Archive for February 24th, 2010

Plain boiled rice is a usual and perfectly satisfactory accompaniment for Indian food but a Pilaf or Pilaff (or Pilau as it sometimes appears on menus) is so much better: fragrant rather than hot and especially good when entertaining.  This method is very simple and it combined well with the Makkhani Murghi (Tandoori Chicken in a Butter Sauce) it accompanied: a favourite chicken dish I often serve when entertaining.  I am sure I will be making this Pilaf rice regularly from now on. 

The original recipe comes from Nigella Lawson’s book Feast: Food that Celebrates Life, which was one of my Christmas presents.  The original title is Pilaff for a Curry Banquet.  I always use my rice cooker when cooking rice but this time I followed the recipe method and made the pilaf on the stove top which was very simple and straightforward.  I am sure it could be easily adapted for a rice cooker, unless of course you are using this for plain boiled rice, as suggested in the original recipe as an alternative extra dish.   I have recently been watching repeats of the television programmes that accompany Keith Floyd’s book Floyd around India and took his advice to use red onions in Indian dishes as they are sweeter.  They also added a lovely pink hue to what could be a very white dish.  Rather than a tea towel, I used a clean square dish cloth to cover and help seal the pan as it seemed a better fit.  I suggest that this step is not left out as I think it does help to seal in the heat and moisture as the rice rests, stopping it from drying out.  I have also increased the onion and some of the spices a little as we like a more pronounced flavour.  We love Nigella seed (also called Kalonji, which can be bought in ethnic grocery shops and large supermarkets).  Our local Turkish bakery uses it, along with sesame seeds, on top of their bread and it is delicious!  The original recipe says it is optional, but do try to get it if at all possible.

'Meanderings through my Cookbook' http://www.hopeeternalcookbook.wordpress.com

Rice Pilaf(Serves 8)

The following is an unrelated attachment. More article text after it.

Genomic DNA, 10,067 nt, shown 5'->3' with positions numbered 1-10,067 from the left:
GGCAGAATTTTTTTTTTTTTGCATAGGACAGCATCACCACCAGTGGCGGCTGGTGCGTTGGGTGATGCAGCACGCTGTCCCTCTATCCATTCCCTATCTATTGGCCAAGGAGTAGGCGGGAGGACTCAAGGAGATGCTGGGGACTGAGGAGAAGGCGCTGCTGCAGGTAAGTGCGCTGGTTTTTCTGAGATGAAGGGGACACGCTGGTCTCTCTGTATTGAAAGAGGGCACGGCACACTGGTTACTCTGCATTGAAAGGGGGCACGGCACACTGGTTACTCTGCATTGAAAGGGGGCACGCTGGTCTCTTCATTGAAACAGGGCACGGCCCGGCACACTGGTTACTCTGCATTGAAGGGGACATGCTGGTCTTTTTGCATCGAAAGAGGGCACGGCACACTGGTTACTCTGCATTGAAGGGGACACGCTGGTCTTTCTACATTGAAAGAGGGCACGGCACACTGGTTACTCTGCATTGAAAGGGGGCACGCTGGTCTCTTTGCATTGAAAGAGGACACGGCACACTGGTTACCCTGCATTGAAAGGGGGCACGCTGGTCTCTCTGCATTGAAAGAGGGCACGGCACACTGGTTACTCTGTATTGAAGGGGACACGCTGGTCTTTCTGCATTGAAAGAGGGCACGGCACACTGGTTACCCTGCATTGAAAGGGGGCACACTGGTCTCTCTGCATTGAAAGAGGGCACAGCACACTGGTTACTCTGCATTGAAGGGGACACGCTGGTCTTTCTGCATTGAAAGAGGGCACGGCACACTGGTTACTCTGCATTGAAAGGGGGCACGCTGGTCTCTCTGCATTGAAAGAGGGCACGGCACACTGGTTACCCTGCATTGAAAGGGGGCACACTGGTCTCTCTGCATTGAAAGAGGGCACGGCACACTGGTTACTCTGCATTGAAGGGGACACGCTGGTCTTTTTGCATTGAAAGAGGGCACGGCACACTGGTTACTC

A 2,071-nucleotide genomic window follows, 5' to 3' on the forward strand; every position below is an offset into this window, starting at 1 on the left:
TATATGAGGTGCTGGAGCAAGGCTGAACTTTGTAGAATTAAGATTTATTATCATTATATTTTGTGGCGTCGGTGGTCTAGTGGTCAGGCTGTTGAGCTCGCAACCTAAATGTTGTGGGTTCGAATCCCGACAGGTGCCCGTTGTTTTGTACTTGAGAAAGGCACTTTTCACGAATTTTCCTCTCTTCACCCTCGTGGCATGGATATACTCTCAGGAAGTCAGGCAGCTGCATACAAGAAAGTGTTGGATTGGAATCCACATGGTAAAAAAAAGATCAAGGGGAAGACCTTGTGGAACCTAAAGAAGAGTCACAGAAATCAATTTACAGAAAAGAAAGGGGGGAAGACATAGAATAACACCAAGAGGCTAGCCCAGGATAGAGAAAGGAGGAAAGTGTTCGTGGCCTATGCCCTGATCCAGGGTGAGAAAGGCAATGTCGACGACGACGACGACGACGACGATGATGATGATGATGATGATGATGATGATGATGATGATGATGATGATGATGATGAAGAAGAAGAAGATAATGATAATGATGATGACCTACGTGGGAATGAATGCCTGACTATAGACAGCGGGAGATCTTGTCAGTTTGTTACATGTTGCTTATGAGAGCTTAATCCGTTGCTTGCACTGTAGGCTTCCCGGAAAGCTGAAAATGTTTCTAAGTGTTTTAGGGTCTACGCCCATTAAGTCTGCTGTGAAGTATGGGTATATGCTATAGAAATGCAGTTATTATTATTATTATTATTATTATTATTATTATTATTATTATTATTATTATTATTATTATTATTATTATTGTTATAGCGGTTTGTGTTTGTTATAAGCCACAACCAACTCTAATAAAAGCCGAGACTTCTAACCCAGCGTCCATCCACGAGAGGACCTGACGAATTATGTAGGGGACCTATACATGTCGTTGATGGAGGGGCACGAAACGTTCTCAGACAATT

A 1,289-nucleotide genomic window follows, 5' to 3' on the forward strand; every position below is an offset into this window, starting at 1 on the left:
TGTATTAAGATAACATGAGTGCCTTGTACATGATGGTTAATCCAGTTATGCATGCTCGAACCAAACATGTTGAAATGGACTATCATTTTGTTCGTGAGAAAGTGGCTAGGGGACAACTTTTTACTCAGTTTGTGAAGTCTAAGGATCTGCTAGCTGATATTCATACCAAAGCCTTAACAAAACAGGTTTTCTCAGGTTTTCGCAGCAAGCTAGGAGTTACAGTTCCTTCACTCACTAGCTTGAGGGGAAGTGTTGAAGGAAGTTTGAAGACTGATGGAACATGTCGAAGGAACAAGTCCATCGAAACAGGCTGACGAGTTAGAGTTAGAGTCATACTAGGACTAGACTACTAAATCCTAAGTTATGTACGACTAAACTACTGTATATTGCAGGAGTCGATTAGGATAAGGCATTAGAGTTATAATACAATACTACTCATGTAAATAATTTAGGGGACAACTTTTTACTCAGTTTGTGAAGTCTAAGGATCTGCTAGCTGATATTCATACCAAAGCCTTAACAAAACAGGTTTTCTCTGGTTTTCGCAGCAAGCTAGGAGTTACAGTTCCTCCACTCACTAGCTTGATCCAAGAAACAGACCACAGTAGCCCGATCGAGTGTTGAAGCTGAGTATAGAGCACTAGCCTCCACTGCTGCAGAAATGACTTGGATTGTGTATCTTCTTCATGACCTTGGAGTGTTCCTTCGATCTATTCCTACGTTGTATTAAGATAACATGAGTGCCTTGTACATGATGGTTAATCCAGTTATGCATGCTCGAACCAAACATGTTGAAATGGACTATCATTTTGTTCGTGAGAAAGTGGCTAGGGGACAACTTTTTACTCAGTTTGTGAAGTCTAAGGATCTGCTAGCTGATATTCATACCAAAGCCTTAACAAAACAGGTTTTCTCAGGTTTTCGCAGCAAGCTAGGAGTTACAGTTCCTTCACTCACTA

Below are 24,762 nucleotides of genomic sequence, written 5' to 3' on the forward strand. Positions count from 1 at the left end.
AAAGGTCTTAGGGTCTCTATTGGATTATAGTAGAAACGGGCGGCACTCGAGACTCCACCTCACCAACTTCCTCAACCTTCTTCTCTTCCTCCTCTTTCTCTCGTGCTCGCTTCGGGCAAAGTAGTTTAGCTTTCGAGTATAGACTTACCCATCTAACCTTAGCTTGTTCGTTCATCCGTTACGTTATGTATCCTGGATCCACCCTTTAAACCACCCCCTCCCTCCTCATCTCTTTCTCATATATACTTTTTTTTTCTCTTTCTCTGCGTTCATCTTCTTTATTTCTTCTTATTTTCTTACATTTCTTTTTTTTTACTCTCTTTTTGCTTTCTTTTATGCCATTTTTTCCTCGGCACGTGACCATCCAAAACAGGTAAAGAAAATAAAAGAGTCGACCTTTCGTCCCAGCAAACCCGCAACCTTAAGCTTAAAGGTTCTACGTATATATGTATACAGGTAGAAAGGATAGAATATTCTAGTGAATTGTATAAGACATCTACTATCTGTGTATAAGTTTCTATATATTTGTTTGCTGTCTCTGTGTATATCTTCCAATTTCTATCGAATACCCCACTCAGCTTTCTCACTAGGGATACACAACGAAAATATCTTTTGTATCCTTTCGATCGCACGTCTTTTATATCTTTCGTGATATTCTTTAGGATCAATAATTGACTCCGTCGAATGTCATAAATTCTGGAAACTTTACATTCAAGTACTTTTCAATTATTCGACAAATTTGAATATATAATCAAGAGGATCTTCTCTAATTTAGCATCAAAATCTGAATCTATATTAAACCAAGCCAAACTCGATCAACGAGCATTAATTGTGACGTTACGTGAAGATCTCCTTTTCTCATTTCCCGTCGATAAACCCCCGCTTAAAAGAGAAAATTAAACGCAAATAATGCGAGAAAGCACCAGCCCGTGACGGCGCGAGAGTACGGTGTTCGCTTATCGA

2 tablespoons vegetable oil
2 onions, finely chopped (I used red onion)
2 cloves
4-6 cardamom pods, crushed
1 cinnamon stick, broken into pieces
½tsp whole cumin seeds
1tsp nigella (kalonji) seeds, (optional in the original recipe, but well worth including)
1lb 2ozs/500g basmati rice
1¾pints/1litre chicken (or vegetable) stock
2ozs/50g flaked almonds, toasted, to garnish
3tbsp chopped fresh coriander, to garnish

1.  Heat the oil in a deep saucepan and gently fry the onion, cloves, cardamom pods, cinnamon stick, cumin seeds, and nigella seeds for about 10 minutes or until the onion is soft and lightly browned.

2.  At this point the mixture could be transferred to a rice cooker and the method continued as follows:

3.  Stir the rice into the oily spiced onion until it is thoroughly covered. Pour in the stock and bring to the boil. Cover the pan with a lid and cook over the lowest heat possible for 20 minutes. (For rice cooker, use ‘cook’ setting until liquid has evaporated and the machine goes to the very low ‘keep’ setting.)

4.  Turn off the heat, take the lid off, cover with a tea towel and clamp the lid back on the saucepan.  With the rice cooker this can be done when it has reached the ‘keep’ setting. The rice can be rested like this for at least 10 minutes and up to about 1 hour, so it can be made a little ahead of time if entertaining.

5.  Just before serving, fork the rice through and scatter the toasted flaked almonds and chopped fresh coriander on top.  It is not necessary to remove the larger pieces of spice before serving, although you may prefer not to eat the cardamom pods, cinnamon stick and cloves.

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